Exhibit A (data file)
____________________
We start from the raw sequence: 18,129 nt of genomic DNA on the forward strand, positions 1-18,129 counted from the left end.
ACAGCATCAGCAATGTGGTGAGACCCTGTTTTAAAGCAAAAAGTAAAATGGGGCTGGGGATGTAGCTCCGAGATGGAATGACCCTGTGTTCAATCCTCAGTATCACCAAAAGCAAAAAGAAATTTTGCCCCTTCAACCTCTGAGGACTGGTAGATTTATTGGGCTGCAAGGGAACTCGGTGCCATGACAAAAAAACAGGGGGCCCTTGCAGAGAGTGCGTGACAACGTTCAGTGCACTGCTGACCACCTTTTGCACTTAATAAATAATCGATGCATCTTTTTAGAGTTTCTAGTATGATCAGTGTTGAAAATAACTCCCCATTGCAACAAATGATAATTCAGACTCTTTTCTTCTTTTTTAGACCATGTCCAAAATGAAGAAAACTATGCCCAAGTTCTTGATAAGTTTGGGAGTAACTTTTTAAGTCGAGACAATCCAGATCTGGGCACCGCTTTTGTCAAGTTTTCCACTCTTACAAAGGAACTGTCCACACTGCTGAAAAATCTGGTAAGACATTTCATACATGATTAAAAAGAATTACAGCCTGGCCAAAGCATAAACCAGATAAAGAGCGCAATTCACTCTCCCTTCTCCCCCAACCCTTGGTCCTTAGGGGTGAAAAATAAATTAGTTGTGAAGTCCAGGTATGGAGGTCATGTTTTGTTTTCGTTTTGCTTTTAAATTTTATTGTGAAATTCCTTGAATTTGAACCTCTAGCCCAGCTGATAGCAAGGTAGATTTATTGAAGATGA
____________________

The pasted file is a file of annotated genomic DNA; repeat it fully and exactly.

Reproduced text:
We start from the raw sequence: 18,129 nt of genomic DNA on the forward strand, positions 1-18,129 counted from the left end.
ACAGCATCAGCAATGTGGTGAGACCCTGTTTTAAAGCAAAAAGTAAAATGGGGCTGGGGATGTAGCTCCGAGATGGAATGACCCTGTGTTCAATCCTCAGTATCACCAAAAGCAAAAAGAAATTTTGCCCCTTCAACCTCTGAGGACTGGTAGATTTATTGGGCTGCAAGGGAACTCGGTGCCATGACAAAAAAACAGGGGGCCCTTGCAGAGAGTGCGTGACAACGTTCAGTGCACTGCTGACCACCTTTTGCACTTAATAAATAATCGATGCATCTTTTTAGAGTTTCTAGTATGATCAGTGTTGAAAATAACTCCCCATTGCAACAAATGATAATTCAGACTCTTTTCTTCTTTTTTAGACCATGTCCAAAATGAAGAAAACTATGCCCAAGTTCTTGATAAGTTTGGGAGTAACTTTTTAAGTCGAGACAATCCAGATCTGGGCACCGCTTTTGTCAAGTTTTCCACTCTTACAAAGGAACTGTCCACACTGCTGAAAAATCTGGTAAGACATTTCATACATGATTAAAAAGAATTACAGCCTGGCCAAAGCATAAACCAGATAAAGAGCGCAATTCACTCTCCCTTCTCCCCCAACCCTTGGTCCTTAGGGGTGAAAAATAAATTAGTTGTGAAGTCCAGGTATGGAGGTCATGTTTTGTTTTCGTTTTGCTTTTAAATTTTATTGTGAAATTCCTTGAATTTGAACCTCTAGCCCAGCTGATAGCAAGGTAGATTTATTGAAGATGA